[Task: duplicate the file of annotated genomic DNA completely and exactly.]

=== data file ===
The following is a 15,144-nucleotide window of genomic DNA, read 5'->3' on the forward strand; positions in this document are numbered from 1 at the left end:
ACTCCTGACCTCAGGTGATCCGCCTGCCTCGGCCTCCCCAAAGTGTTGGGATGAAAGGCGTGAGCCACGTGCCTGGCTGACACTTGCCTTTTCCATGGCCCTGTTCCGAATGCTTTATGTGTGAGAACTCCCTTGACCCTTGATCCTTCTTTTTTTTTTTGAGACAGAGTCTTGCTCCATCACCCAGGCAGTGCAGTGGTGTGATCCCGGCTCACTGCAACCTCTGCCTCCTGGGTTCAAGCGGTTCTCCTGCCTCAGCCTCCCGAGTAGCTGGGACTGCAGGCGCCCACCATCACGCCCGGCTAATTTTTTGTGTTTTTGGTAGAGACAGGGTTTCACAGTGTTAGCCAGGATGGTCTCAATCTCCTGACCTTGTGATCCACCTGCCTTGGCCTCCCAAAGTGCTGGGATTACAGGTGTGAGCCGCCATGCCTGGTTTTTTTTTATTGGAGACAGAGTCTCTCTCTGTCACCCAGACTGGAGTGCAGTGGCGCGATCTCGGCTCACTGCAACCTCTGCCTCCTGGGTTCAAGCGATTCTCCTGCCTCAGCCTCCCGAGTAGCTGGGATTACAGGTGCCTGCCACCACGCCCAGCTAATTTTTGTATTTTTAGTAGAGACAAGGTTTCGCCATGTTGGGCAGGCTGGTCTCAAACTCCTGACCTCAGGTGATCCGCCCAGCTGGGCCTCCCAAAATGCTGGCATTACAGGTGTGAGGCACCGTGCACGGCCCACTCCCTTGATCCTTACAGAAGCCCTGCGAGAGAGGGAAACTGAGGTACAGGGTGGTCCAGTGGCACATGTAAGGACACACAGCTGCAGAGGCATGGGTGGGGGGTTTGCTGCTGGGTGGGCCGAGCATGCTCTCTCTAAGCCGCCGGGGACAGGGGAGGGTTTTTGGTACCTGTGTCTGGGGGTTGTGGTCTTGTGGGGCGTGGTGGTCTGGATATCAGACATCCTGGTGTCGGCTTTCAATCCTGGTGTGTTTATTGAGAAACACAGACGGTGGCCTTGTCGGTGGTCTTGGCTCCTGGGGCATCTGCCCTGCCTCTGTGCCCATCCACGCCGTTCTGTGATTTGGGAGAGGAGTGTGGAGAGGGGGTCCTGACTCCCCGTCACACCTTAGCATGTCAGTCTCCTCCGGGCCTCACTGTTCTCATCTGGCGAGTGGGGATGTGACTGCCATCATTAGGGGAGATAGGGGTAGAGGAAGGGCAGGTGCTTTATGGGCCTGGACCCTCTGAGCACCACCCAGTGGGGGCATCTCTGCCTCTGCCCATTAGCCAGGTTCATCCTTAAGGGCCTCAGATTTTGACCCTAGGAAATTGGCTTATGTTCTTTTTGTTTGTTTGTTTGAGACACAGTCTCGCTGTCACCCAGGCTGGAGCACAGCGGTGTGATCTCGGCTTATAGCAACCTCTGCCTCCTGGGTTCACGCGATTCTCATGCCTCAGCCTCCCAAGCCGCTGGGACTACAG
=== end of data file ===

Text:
The following is a 15,144-nucleotide window of genomic DNA, read 5'->3' on the forward strand; positions in this document are numbered from 1 at the left end:
ACTCCTGACCTCAGGTGATCCGCCTGCCTCGGCCTCCCCAAAGTGTTGGGATGAAAGGCGTGAGCCACGTGCCTGGCTGACACTTGCCTTTTCCATGGCCCTGTTCCGAATGCTTTATGTGTGAGAACTCCCTTGACCCTTGATCCTTCTTTTTTTTTTTGAGACAGAGTCTTGCTCCATCACCCAGGCAGTGCAGTGGTGTGATCCCGGCTCACTGCAACCTCTGCCTCCTGGGTTCAAGCGGTTCTCCTGCCTCAGCCTCCCGAGTAGCTGGGACTGCAGGCGCCCACCATCACGCCCGGCTAATTTTTTGTGTTTTTGGTAGAGACAGGGTTTCACAGTGTTAGCCAGGATGGTCTCAATCTCCTGACCTTGTGATCCACCTGCCTTGGCCTCCCAAAGTGCTGGGATTACAGGTGTGAGCCGCCATGCCTGGTTTTTTTTTATTGGAGACAGAGTCTCTCTCTGTCACCCAGACTGGAGTGCAGTGGCGCGATCTCGGCTCACTGCAACCTCTGCCTCCTGGGTTCAAGCGATTCTCCTGCCTCAGCCTCCCGAGTAGCTGGGATTACAGGTGCCTGCCACCACGCCCAGCTAATTTTTGTATTTTTAGTAGAGACAAGGTTTCGCCATGTTGGGCAGGCTGGTCTCAAACTCCTGACCTCAGGTGATCCGCCCAGCTGGGCCTCCCAAAATGCTGGCATTACAGGTGTGAGGCACCGTGCACGGCCCACTCCCTTGATCCTTACAGAAGCCCTGCGAGAGAGGGAAACTGAGGTACAGGGTGGTCCAGTGGCACATGTAAGGACACACAGCTGCAGAGGCATGGGTGGGGGGTTTGCTGCTGGGTGGGCCGAGCATGCTCTCTCTAAGCCGCCGGGGACAGGGGAGGGTTTTTGGTACCTGTGTCTGGGGGTTGTGGTCTTGTGGGGCGTGGTGGTCTGGATATCAGACATCCTGGTGTCGGCTTTCAATCCTGGTGTGTTTATTGAGAAACACAGACGGTGGCCTTGTCGGTGGTCTTGGCTCCTGGGGCATCTGCCCTGCCTCTGTGCCCATCCACGCCGTTCTGTGATTTGGGAGAGGAGTGTGGAGAGGGGGTCCTGACTCCCCGTCACACCTTAGCATGTCAGTCTCCTCCGGGCCTCACTGTTCTCATCTGGCGAGTGGGGATGTGACTGCCATCATTAGGGGAGATAGGGGTAGAGGAAGGGCAGGTGCTTTATGGGCCTGGACCCTCTGAGCACCACCCAGTGGGGGCATCTCTGCCTCTGCCCATTAGCCAGGTTCATCCTTAAGGGCCTCAGATTTTGACCCTAGGAAATTGGCTTATGTTCTTTTTGTTTGTTTGTTTGAGACACAGTCTCGCTGTCACCCAGGCTGGAGCACAGCGGTGTGATCTCGGCTTATAGCAACCTCTGCCTCCTGGGTTCACGCGATTCTCATGCCTCAGCCTCCCAAGCCGCTGGGACTACAG